I just arrived back from a trip to Japan. It was a spectacular experience that I will never forget. The people, the music, the atmosphere, the food (YUM) and unfortunately….the plastic (YUCK!)
Trying to reduce your waste at home can begin to feel easy (or easier). You know your local stores, you know how they will accommodate you, how they won’t, and you know the alternatives you have around you. When you go on holidays, it can feel completely OVERWHELMING and stressful to even think about the waste you may have no choice in creating.
The fact is, you will create waste, you just will. I don’t think anyone could argue any different. BUT – that is no reason to give up all hope – you can still do so much to reduce your waste.
Here are 5 things I learned about reducing my waste when traveling.
- Be prepared. YES – we all saw this one coming – pack for a Zero Waste trip. My essentials are listed below, and I can tell you that every single one of these items saved dozens of items from ending up in landfill. My partner drank 25 cups of coffee on our trip, which means in coffee cups alone we saved soooo much! (Check out a picture of, him above with his reusable coffee cup.)
- A reusable water bottle
- A reusable Coffee Cup
- Cutlery (More on this in point number 2)
- A reusable bag (preferably one that folds up small)
- A jar or Tupperware
- 2 or 3 reusable napkins
- A full zero waste bathroom kit
- A minimalist attitude (More on this in point 4)
It is important to note that in a country where we didn’t speak the language, sometimes we were misunderstood and we were given single-use items. Twice my partner was misunderstood, and the barrister made his coffee in a single use cup and poured it into his cup, (completely defeating the purpose) but that means that 23 other times, he was successful. The point is, keep on trying, every single decision is a new chance to minimize your waste.
2. Think about what you cant bring through the airport!
Let me tell you, I thought that not only was I Zero Waste Prepared – I had mastered the art of packing. BUT – come to find that you cannot pack a metal FORK in carry on luggage. I had researched several sites that said no knives, but forks and spoons were okay, but when they scanned my bag, well, let’s just say it wasn’t a fun conversation with border security. (NOTHING BAD HAPPENED – but my day would have been quicker if I didn’t have it.)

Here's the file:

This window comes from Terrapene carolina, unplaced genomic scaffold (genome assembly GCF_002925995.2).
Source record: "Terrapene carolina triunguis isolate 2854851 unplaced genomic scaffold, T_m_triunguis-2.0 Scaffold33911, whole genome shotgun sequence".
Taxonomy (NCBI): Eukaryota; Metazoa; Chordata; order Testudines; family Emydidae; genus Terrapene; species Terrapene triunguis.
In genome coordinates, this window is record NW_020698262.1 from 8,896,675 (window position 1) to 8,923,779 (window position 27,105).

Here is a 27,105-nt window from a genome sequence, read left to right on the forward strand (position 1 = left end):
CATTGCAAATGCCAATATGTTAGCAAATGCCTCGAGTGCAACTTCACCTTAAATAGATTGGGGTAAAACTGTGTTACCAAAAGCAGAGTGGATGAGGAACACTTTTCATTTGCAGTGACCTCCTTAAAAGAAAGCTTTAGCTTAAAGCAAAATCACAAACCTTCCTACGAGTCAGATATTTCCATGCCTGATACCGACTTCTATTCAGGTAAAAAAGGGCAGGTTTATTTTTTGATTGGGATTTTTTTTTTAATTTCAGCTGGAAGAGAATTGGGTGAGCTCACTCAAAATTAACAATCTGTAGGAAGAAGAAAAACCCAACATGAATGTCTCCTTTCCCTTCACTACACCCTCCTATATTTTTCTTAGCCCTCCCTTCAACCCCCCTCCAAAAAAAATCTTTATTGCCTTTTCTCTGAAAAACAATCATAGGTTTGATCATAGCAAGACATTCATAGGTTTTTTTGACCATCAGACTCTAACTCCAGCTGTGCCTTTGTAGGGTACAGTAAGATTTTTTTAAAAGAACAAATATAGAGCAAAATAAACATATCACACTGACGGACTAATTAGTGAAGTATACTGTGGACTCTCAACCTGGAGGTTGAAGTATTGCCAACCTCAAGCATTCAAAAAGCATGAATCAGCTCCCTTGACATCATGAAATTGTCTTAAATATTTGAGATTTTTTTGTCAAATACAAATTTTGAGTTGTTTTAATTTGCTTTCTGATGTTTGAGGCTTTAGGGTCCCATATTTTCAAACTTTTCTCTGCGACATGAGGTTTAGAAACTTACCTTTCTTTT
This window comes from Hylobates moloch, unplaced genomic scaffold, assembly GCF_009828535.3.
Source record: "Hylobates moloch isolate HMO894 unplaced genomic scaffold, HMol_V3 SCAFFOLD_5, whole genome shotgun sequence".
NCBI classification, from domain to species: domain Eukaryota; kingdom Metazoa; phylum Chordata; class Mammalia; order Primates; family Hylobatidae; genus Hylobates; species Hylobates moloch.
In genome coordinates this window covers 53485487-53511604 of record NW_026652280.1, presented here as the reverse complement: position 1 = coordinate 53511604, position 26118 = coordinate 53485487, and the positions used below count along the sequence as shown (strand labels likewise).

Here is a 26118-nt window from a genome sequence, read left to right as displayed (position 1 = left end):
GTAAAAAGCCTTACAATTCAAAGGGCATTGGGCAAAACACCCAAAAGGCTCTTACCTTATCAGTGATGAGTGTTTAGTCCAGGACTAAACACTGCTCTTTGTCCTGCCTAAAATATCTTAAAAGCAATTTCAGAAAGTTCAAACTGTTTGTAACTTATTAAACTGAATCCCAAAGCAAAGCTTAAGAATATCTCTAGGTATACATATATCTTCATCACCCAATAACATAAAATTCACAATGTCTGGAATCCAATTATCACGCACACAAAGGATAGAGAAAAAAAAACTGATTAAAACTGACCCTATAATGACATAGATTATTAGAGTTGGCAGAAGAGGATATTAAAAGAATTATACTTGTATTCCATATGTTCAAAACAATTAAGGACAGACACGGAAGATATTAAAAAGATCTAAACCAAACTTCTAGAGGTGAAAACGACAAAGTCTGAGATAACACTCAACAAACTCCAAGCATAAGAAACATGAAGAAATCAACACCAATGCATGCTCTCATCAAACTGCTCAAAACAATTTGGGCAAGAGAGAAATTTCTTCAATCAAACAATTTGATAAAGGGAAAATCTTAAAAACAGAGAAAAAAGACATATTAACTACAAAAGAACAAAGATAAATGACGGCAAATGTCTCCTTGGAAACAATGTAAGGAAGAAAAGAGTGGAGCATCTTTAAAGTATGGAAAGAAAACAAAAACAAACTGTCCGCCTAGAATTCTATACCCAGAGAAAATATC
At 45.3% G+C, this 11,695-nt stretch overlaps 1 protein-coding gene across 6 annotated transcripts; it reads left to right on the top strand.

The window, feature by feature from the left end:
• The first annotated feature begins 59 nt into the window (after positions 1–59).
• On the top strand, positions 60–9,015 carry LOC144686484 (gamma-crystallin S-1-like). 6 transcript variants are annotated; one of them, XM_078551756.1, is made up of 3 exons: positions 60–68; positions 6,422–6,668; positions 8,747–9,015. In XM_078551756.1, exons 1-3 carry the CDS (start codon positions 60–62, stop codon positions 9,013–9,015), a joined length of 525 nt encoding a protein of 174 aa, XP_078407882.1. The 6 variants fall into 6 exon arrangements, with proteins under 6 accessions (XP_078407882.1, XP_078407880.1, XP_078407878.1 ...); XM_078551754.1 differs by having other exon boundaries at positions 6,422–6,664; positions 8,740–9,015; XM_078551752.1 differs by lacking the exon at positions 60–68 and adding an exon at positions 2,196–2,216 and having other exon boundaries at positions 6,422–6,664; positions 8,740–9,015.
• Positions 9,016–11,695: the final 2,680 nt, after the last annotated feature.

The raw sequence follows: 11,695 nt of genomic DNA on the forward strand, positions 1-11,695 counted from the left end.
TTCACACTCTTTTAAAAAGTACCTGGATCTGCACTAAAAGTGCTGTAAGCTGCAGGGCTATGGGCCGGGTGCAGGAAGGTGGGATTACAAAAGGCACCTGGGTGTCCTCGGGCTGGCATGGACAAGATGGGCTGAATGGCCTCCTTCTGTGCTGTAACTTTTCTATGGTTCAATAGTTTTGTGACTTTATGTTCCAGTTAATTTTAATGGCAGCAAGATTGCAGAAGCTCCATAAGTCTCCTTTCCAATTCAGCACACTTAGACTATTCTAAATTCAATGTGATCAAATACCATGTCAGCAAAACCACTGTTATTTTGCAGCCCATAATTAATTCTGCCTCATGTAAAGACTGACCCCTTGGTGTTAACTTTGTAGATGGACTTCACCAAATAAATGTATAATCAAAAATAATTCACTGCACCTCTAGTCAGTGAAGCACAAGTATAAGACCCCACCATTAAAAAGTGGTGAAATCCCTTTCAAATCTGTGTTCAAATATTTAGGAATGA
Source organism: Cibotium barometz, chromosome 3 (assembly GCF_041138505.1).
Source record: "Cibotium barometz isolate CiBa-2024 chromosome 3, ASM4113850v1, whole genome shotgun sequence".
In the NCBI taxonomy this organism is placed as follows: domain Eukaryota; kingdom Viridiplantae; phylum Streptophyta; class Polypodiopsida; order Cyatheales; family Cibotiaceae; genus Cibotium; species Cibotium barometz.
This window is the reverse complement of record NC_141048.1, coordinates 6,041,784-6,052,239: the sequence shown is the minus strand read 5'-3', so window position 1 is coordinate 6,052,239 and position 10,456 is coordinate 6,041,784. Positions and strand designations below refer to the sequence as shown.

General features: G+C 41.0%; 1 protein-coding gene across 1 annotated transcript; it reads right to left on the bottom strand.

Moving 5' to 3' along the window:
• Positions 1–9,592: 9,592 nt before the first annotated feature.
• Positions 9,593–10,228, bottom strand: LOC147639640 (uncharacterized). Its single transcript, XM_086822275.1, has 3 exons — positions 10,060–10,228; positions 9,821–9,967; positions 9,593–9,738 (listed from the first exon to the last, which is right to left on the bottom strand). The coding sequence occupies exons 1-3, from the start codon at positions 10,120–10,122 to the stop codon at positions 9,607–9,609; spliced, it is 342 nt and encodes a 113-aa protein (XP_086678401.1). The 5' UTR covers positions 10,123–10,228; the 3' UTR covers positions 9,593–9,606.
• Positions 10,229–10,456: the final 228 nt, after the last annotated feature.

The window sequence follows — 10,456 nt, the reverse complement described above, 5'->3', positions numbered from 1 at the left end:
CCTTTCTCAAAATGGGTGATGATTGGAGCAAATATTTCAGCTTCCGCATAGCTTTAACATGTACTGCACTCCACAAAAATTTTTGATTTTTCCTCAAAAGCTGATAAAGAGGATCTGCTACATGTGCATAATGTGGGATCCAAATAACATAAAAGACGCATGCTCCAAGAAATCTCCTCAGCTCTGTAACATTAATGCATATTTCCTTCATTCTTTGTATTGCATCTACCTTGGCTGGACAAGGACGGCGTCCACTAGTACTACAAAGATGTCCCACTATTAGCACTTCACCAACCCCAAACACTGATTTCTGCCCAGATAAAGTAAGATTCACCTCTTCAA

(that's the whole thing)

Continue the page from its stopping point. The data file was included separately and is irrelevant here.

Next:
It’s also important to note that your water bottle and coffee cup MUST be empty when going through customs, as does your food container – wrapped food is fine, but unfortunately, at least on an international flight, they won’t let you bring food through. My partner and I just brought the empty containers through and filled them before we got on the plane.
3. Eat out! When you are at home, often, eating out is the opposite of Zero Waste, but when you are traveling – eating out is your friend. Unless you are going to cook all of your meals at the hotel (If you even can) then eating out is going to be the most Zero Waste option. While it is cheap to pick up a meal at the takeaway or convenience store, almost everything you find there is going to be wrapped in plastic, and even heated in plastic, only for it to go straight to landfill when you are done with it.
Eating out means less plastic waste, less packaging, and you get to experience the culture of the city you are visiting. And it doesn’t have to be more expensive – there are food places where you can eat in store, in all different price ranges.
4. A MINIMALIST attitude. There are so many pieces of waste you receive on a trip that you don’t even think of, and could completely be used again. When you go on a tour, visit a monument or landmark, you often get a brochure, pamphlet, menu or map. Most of this you think “Great, I can frame this or put it in my trip scrapbook when I get home” but I question how many of us actually do this. If you need the paper item to get around or learn about the exhibit, use the item for the duration of your visit, and keep it in a good condition – then you can often return it to the place you got it, so the next person can use it.
If you are someone who truly does cherish these items, try to limit them to one per group, and only really keep the ones you will use. I know sometimes it can be uncomfortable to refuse these items or trinkets from a tour guide, keep in mind that the company is saving money, as they can use the item on the next trip!
Different countries have very different programs when it comes to waste, recycling, food packaging and product packaging. I know it was super helpful to me to find a local fruit and veg market, a good supermarket that I could access during my trip – before I got on the plane. Plus, I researched what recycling programs were available, and what they would and wouldn’t take in Tokyo. I encourage you to try and learn about your holiday destination. Not only will you be super prepared for your holiday, you might learn something that will help you at home to minimize your waste.
DONT FORGET TO HAVE FUN – Get prepared at home so you don’t have to stress about it on your trip. Remember that your entire holiday shouldn’t be about Zero Waste. Do what you can, and learn from every setback!